statements were added last week to a civil lawsuit
filed in federal court in Massachusetts.
“Bank of America’s practice is
to string homeowners along with no apparent intention of providing the
permanent loan modifications it promises,” said Erika Brown, one of the former
employees. The damning evidence would spur a series of criminal investigations
of BofA executives, if we still had a rule of law in this country for Wall
The government’s Home
Affordable Modification Program (HAMP), which gave banks cash incentives to
modify loans under certain standards, was supposed to streamline the process
and help up to 4 million struggling homeowners (to date, active permanent
modifications number about
870,000). In reality, Bank of America used it as a
tool, say these former employees, to squeeze as much money as possible out of
struggling borrowers before eventually foreclosing on them. Borrowers were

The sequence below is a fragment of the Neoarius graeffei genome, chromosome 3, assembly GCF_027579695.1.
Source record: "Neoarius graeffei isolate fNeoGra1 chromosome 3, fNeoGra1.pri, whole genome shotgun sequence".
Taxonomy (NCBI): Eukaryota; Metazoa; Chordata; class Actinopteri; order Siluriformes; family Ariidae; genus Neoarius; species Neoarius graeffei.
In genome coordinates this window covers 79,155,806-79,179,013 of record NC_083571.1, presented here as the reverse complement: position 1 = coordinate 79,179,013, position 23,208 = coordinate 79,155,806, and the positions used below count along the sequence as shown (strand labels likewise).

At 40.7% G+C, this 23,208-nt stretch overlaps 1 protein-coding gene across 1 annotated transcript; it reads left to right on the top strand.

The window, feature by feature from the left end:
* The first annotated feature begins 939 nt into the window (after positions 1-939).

supposed to make three trial payments before the loan modification became
permanent; in actuality, many borrowers would make payments for a year or more,
only to find themselves rejected for a permanent modification, and then owing the
difference between the trial modification and their original payment. Former
Treasury Secretary Timothy Geithner famously described HAMP as a means to “foam
the runway” for the banks, spreading out foreclosures
so banks could more readily absorb them.
These Bank of America employees
offer the first glimpse into how they pulled it off. Employees, many of whom
allege they were given no basic training on how to even use HAMP, were
instructed to tell borrowers that documents were incomplete or missing when
they were not, or that the file was “under review” when it hadn’t been accessed
in months. Former loan-level representative Simone Gordon says flat-out in her